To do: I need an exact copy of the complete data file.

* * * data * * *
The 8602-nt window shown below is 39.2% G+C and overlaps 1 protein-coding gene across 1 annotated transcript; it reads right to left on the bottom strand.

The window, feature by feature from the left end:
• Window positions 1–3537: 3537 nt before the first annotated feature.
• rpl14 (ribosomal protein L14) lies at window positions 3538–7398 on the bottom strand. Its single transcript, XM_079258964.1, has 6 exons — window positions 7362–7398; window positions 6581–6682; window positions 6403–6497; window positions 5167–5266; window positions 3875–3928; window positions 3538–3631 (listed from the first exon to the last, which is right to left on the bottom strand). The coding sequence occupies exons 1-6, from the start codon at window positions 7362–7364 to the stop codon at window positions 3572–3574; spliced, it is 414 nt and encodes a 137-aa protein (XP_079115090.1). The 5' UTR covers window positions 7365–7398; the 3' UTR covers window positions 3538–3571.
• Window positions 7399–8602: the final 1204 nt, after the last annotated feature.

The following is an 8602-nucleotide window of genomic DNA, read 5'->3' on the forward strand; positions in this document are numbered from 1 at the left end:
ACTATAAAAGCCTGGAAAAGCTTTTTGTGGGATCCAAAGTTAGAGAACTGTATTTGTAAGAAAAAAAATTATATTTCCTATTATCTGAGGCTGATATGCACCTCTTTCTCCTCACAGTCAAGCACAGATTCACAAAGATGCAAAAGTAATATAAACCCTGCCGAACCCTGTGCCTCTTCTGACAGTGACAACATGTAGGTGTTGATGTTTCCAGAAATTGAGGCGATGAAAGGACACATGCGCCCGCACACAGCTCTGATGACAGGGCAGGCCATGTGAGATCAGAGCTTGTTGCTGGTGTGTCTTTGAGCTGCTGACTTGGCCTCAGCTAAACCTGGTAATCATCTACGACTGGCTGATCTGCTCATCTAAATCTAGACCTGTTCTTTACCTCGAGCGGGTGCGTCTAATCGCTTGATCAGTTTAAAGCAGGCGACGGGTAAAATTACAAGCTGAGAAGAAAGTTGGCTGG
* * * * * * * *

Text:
The 8602-nt window shown below is 39.2% G+C and overlaps 1 protein-coding gene across 1 annotated transcript; it reads right to left on the bottom strand.

The window, feature by feature from the left end:
• Window positions 1–3537: 3537 nt before the first annotated feature.
• rpl14 (ribosomal protein L14) lies at window positions 3538–7398 on the bottom strand. Its single transcript, XM_079258964.1, has 6 exons — window positions 7362–7398; window positions 6581–6682; window positions 6403–6497; window positions 5167–5266; window positions 3875–3928; window positions 3538–3631 (listed from the first exon to the last, which is right to left on the bottom strand). The coding sequence occupies exons 1-6, from the start codon at window positions 7362–7364 to the stop codon at window positions 3572–3574; spliced, it is 414 nt and encodes a 137-aa protein (XP_079115090.1). The 5' UTR covers window positions 7365–7398; the 3' UTR covers window positions 3538–3571.
• Window positions 7399–8602: the final 1204 nt, after the last annotated feature.

The following is an 8602-nucleotide window of genomic DNA, read 5'->3' on the forward strand; positions in this document are numbered from 1 at the left end:
ACTATAAAAGCCTGGAAAAGCTTTTTGTGGGATCCAAAGTTAGAGAACTGTATTTGTAAGAAAAAAAATTATATTTCCTATTATCTGAGGCTGATATGCACCTCTTTCTCCTCACAGTCAAGCACAGATTCACAAAGATGCAAAAGTAATATAAACCCTGCCGAACCCTGTGCCTCTTCTGACAGTGACAACATGTAGGTGTTGATGTTTCCAGAAATTGAGGCGATGAAAGGACACATGCGCCCGCACACAGCTCTGATGACAGGGCAGGCCATGTGAGATCAGAGCTTGTTGCTGGTGTGTCTTTGAGCTGCTGACTTGGCCTCAGCTAAACCTGGTAATCATCTACGACTGGCTGATCTGCTCATCTAAATCTAGACCTGTTCTTTACCTCGAGCGGGTGCGTCTAATCGCTTGATCAGTTTAAAGCAGGCGACGGGTAAAATTACAAGCTGAGAAGAAAGTTGGCTGG